At the last council elections, a key part of their manifesto was that 25% of schools would be judged outstanding by Ofsted within 4 years…and all schools would be rated good.
Social media and opposition parties recently picked up on the failure to deliver but the man who was cabinet member for children’s education, Councillor Paul Brading, says it is the pandemic that is to blame.
Responding to a joke, a post on the Isle of Wight Liberal Democrats Facebook page said:
“It may be a mock-up but the education failure is real. Conservatives are keeping quiet about their promises which they failed to deliver.”
According to schools watchdog Ofsted, only three-quarters of schools (36) are deemed as good, 11 require improvement and one is inadequate.
Since 2017, only 7 schools have improved their rating whereas 11 dropped down, 1 (Christ The King College) falling to the lowest measure, ‘inadequate’.
Cllr Brading said having inherited a ‘very low’ 57% of schools with good or better ratings from the previous independent administration, they immediately set a ‘much higher and achievable target’. The figure had increased to 75% and schools were being fully supported to reach good.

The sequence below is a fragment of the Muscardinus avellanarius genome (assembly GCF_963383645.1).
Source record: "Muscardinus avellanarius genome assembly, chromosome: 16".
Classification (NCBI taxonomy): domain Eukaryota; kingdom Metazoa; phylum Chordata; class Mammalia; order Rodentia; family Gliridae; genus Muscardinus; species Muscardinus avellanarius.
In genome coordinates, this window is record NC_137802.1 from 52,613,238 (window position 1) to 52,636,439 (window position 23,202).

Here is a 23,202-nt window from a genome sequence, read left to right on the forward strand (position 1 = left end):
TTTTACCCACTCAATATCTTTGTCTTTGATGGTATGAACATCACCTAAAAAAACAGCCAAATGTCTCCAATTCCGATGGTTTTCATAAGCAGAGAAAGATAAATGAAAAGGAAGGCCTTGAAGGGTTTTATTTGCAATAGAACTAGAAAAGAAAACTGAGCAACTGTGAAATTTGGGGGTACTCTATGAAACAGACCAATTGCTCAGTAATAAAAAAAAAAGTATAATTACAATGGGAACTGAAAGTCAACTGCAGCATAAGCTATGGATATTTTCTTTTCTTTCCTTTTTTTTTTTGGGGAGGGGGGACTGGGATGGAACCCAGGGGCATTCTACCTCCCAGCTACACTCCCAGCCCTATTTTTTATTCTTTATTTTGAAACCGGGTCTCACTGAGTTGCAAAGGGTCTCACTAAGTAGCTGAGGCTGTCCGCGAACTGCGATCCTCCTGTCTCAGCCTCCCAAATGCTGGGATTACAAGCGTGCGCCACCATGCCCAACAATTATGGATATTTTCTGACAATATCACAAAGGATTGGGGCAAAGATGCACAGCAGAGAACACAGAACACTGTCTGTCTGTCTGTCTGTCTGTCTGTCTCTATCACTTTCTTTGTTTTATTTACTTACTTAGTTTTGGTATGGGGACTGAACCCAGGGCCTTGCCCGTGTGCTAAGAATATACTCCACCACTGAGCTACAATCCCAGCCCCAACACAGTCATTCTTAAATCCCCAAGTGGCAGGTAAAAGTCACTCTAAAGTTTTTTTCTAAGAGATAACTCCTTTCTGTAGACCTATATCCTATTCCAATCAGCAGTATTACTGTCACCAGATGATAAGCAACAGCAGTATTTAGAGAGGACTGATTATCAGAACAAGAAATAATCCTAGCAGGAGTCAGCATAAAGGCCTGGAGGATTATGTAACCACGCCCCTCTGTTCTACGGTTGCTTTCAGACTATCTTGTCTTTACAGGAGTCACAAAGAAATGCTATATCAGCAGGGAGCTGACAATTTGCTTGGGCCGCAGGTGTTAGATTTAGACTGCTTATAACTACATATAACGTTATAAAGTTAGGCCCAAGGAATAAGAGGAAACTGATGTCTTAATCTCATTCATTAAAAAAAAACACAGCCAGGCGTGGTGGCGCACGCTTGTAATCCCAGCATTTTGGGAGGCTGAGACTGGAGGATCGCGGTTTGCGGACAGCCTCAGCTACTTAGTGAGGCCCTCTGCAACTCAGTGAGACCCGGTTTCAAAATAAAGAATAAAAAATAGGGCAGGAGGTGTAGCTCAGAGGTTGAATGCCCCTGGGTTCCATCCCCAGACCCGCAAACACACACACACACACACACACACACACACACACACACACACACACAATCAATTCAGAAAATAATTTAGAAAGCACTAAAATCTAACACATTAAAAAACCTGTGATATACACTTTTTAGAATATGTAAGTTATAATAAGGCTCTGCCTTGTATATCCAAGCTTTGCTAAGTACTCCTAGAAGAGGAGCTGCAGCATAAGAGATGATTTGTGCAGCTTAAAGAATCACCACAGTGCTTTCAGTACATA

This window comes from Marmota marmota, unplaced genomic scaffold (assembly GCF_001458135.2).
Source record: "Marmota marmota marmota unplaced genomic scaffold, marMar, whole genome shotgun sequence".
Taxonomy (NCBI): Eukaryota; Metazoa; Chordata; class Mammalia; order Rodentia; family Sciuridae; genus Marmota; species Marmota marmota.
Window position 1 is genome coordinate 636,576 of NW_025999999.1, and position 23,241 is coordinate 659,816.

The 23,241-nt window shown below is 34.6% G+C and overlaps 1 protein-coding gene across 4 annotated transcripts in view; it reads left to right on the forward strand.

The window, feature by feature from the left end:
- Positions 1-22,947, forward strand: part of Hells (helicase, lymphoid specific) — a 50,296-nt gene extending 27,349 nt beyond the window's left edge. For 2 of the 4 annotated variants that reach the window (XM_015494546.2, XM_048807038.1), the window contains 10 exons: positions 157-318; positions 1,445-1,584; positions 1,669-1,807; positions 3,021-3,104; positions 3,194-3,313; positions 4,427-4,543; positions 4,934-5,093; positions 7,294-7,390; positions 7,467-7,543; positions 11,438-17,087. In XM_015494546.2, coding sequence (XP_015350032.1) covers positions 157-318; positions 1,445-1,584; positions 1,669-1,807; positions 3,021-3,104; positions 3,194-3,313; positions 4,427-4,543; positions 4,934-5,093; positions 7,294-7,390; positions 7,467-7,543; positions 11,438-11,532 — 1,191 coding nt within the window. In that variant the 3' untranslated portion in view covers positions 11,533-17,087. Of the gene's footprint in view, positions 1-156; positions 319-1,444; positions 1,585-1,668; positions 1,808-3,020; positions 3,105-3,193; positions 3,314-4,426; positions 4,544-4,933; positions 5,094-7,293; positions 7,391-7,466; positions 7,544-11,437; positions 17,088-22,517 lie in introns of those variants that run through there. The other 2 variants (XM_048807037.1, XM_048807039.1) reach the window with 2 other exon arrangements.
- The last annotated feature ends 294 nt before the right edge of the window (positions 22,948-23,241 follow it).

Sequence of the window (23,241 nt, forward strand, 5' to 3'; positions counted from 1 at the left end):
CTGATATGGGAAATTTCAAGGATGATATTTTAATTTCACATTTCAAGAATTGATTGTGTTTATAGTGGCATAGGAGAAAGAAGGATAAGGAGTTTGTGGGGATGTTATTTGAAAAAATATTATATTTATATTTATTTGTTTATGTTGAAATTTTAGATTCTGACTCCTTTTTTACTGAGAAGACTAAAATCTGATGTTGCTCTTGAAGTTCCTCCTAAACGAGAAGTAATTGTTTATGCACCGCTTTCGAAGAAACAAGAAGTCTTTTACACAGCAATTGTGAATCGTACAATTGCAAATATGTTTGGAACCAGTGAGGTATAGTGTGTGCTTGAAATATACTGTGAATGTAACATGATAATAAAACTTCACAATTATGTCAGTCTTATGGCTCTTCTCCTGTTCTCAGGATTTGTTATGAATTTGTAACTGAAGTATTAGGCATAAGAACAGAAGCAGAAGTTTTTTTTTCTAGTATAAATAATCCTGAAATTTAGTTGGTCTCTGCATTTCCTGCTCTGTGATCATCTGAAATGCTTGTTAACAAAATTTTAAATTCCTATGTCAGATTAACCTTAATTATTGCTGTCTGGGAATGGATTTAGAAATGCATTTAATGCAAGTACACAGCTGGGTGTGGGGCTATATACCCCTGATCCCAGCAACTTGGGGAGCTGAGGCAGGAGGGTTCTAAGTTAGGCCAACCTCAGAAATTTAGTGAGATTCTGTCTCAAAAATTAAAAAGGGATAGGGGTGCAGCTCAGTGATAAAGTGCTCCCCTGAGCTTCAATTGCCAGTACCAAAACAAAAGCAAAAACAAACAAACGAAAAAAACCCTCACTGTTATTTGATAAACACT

Due to COVID-19, however, national school inspections were stopped and only remote monitoring assessments on requires improvement and lower-rated schools have been made since then.
Cllr Brading questioned how they were supposed to increase the number of good schools when inspections had paused. He said:
“In 2020 we were confident seven schools were due an inspection and all would achieve a ‘good’ rating, which would have pushed our percentage to near 90 per cent, an incredible achievement from what we inherited.
“This included three secondary schools that would have meant 100 per cent of secondary would be rated ‘good’.
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“Several special Covid virtual inspections have happened and all the schools were praised for the incredible efforts of their staff, with other broader comments on the school, that support our own internal monitoring views that they are on a journey to be ‘good’.”
Cllr Brading said the aim ‘still remains’ that all children are taught in a good, or better, school.
He also thanked all school staff for their work and dedication during the pandemic and said the whole Island was proud of their achievements.